The infinite group of Higman which has no finite quotient is given by the presentation (with 4 generators and 4 relations): $$ G = \langle a_i, i \in \mathbb{Z}/4\mathbb{Z} \mid a_ia_{i+1 \,(\text{mod } 4)}a_i^{−1}=a^2_{i+1} ⟩. $$ Its main feature (proved by Higman) is that [it is infinite and] it has no finite quotients. Another important feature (proved by Schupp, see this post) is that it is SQ-universal (:="every countable group can be embedded in one of its quotient groups").

My question is: is it known whether this group has property (T) or not?

My lame attempts to get an insight led me to a first side question: does SQ-universal exclude property (T)?

Then I was looking into an algorithmic way of trying property (T) on Higman's group (Zuk's criterion). Which brought to the other side question: has this group a solvable word problem ? (Superficially, it looks like it could, by analogy with the Baumslag-Solitar groups).

Lastly, a presentation is rarely enough to get any information on the representation theory of the group. Are there any known facts about the representations of Higman's group (except it has no finite-dimensional non-trivial representations [using finite generation + Malcev theorem to the effect that finitely generated linear groups are residually finite])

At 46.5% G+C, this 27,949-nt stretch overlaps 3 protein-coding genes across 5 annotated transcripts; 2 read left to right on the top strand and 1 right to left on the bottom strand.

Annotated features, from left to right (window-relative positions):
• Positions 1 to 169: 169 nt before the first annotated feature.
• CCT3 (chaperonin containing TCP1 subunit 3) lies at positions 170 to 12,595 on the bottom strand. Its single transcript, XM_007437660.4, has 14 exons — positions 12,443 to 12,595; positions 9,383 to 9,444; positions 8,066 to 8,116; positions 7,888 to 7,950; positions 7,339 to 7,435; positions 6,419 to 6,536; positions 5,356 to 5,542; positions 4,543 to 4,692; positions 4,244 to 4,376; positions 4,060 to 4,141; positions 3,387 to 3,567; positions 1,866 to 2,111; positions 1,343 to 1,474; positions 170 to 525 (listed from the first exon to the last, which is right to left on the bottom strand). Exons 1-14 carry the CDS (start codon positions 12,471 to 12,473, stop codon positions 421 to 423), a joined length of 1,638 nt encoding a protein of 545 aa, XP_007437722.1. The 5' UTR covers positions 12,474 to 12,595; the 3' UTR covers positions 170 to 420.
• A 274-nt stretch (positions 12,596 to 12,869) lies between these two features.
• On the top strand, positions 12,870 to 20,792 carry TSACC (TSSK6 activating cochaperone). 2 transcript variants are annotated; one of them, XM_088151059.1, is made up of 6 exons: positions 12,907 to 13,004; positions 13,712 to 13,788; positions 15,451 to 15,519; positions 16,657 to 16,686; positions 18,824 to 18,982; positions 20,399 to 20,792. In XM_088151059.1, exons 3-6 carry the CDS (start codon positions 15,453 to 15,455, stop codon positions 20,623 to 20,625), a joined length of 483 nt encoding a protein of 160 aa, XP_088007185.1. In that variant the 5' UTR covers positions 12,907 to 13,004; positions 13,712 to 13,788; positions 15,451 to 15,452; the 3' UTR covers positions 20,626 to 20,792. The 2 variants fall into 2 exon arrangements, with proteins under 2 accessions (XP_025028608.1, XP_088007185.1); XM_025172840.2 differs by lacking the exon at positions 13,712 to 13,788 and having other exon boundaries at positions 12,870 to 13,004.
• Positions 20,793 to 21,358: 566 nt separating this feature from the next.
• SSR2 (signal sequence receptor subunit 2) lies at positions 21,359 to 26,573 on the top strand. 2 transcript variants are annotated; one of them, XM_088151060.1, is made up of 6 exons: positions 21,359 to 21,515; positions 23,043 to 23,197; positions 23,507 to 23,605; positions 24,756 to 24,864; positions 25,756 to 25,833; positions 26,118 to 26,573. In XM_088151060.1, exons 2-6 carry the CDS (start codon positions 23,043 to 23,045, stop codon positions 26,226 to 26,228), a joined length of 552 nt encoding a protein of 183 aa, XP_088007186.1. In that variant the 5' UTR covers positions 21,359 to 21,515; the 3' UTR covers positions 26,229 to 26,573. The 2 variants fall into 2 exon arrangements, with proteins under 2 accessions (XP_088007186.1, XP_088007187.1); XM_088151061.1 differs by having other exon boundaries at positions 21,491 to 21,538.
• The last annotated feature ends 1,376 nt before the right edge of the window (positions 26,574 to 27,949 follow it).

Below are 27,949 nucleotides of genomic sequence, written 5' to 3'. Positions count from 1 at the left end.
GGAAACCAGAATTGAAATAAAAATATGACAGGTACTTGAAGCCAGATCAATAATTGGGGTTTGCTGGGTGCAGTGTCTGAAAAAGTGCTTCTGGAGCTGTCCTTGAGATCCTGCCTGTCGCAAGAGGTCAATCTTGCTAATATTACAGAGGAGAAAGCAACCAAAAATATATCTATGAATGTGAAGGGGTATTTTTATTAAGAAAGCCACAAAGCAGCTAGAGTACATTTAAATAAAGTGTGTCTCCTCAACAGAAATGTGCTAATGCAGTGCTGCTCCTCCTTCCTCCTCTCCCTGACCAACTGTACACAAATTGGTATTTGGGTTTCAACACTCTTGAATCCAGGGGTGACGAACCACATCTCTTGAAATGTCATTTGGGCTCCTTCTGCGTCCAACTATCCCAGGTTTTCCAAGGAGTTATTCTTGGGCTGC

• 8
    $\begingroup$ No it does not have property T, since it is a nontrivial amalgam (see mathoverflow.net/questions/138791/…). $\endgroup$ – YCor Oct 16 '15 at 16:37
  • 3
    $\begingroup$ Second, non-elementary hyperbolic groups are always SQ-universal and sometimes have Property T. $\endgroup$ – YCor Oct 16 '15 at 16:38
  • 3
    $\begingroup$ Third, it probably has a solvable word problem, using this amalgam decomposition $A\ast_C B$; the point is to show that both $A$ and $B$ have solvable word problem (easy, in turn writing them as amalgam of two Baumslag-Solitar groups $BS(1,2)$ over cyclic subgroups), and to show that the amalgamated subgroup has recognizable membership problem (I haven't checked but it's probably an exercise). $\endgroup$ – YCor Oct 16 '15 at 16:41
  • $\begingroup$ @YCor : Is it known that any cocompact discrete subgroup of $\mathrm{O}_{1,n}(\mathbf R)$ is SQ universal ? I would be glad if you could give a reference ... $\endgroup$ – few_reps Oct 16 '15 at 18:45
  • 2
    $\begingroup$ @few_reps it's written in the Wikipedia page in an even broader generality (every relatively hyperbolic group, so this includes non-cocompact lattices as well). In the hyperbolic case SQ-universality is due to (independently) Delzant and Olshanskii. $\endgroup$ – YCor Oct 16 '15 at 19:09

Your Answer

By clicking “Post Your Answer”, you agree to our terms of service, privacy policy and cookie policy

Browse other questions tagged or ask your own question.